Written By: Dr. Ishrat Hussain
At the time of independence, Pakistan inherited an extremely weak and fragile economic base and infrastructure. LIFE Magazine had predicted in its issue of January 1948 that Pakistan would collapse within six months as it would not be able to sustain itself economically. Many other experts had similar views. Pakistan not only inherited a shattered economic base but also had to face several serious adverse shocks in the first forty years of its existence. These were:
(i) Absorption and rehabilitation of 8 million refugees or one fourth of the population.
(ii) The 1965 war against India.
(iii) The breakup of the country in 1971.
(iv) The nationalization of industries, banks and educational institutions.
(v) The war in Afghanistan beginning in 1979.
Despite the grave consequences arising from these shocks Pakistan not only survived economically but stunned its prophets of doom by ranking among the top ten performers in the developing countries. Its average annual growth rate of 6 percent between 1950-1990 could be matched by only a few countries. India was stuck in the same period with Hindu rate of growth of 3 percent annually. India’s economy was only five times bigger while its population was eight times larger than Pakistan. The per capita incomes were higher in Pakistan and social indicators were better. Pakistan was able to spend up to 6 to 7 percent of GDP every year in building its defence capability as well as nuclear capacity for ensuring robust external security.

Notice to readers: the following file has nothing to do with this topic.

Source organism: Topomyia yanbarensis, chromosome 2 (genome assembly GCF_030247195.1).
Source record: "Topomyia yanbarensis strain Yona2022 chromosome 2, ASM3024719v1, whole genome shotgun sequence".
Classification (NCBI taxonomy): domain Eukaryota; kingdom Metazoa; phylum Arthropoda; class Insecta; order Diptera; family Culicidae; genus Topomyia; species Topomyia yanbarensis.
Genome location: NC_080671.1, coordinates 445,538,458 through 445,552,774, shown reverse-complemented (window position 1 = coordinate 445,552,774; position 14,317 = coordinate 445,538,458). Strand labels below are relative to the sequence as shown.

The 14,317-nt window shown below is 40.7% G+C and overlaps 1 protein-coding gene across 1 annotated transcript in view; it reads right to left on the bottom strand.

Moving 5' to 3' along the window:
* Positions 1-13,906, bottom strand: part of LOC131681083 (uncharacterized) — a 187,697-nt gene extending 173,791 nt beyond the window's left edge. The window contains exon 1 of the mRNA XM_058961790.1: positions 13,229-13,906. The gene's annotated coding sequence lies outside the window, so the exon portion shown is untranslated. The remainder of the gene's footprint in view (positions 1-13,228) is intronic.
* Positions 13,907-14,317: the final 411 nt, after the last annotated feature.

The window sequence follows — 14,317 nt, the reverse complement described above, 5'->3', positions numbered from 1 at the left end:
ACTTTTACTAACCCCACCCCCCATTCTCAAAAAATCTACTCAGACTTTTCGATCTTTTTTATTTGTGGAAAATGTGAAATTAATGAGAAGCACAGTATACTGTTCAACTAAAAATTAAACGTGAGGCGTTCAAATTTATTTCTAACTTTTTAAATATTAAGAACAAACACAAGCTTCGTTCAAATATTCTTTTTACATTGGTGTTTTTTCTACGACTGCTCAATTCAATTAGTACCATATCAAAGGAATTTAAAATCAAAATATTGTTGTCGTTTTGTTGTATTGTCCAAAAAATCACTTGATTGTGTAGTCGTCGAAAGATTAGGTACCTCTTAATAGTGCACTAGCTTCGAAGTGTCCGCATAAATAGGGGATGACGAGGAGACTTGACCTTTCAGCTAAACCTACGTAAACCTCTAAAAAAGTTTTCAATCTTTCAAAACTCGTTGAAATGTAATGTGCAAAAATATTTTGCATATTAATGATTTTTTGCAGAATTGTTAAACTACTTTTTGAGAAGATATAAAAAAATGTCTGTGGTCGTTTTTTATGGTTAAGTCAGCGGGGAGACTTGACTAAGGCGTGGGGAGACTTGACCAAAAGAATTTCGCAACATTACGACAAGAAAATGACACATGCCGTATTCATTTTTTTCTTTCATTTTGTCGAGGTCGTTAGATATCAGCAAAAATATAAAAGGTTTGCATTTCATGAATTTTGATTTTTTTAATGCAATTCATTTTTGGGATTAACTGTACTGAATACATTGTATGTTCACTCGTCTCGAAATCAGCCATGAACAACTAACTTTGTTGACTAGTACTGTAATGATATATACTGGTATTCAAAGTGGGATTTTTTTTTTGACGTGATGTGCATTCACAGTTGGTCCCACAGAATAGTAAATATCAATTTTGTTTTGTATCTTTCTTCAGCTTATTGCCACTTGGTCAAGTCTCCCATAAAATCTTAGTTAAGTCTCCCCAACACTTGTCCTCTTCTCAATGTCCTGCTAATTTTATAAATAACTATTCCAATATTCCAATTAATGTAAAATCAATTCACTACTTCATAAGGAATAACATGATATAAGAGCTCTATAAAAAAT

Since 1990s, Pakistan has lagged behind many countries in the region such as India, Bangladesh, Vietnam etc. Economic growth rate has come down to 4-4.5 percent annually between 1990-2015. If we exclude the period 2002-2007 when Pakistan’s growth was 7-7.5 percent the average would be below 4 percent. During this period of high economic growth a Special Fund of Rs. 100 billion was established to meet the needs for equipment and capital goods required by the Armed Forces. The subsequent poor economic outcomes resulted in curtailment of our defence expenditure to around 3 percent of GDP and the Fund could not be replenished because of the paucity of financial resources. This happened at a time when the challenges of internal security also became overwhelming. The interplay between security and economy becomes quite obvious from this particular episode. When the economy was booming and growing, the beneficiaries were not only people of Pakistan but also the Armed Forces who are responsible for our security. In the mid 2000s, Pakistan had reached an investment ratio of 23 percent which led to 7 percent growth rate. Today, investment ratio is down to 15 percent which has limited our growth to 4 percent average.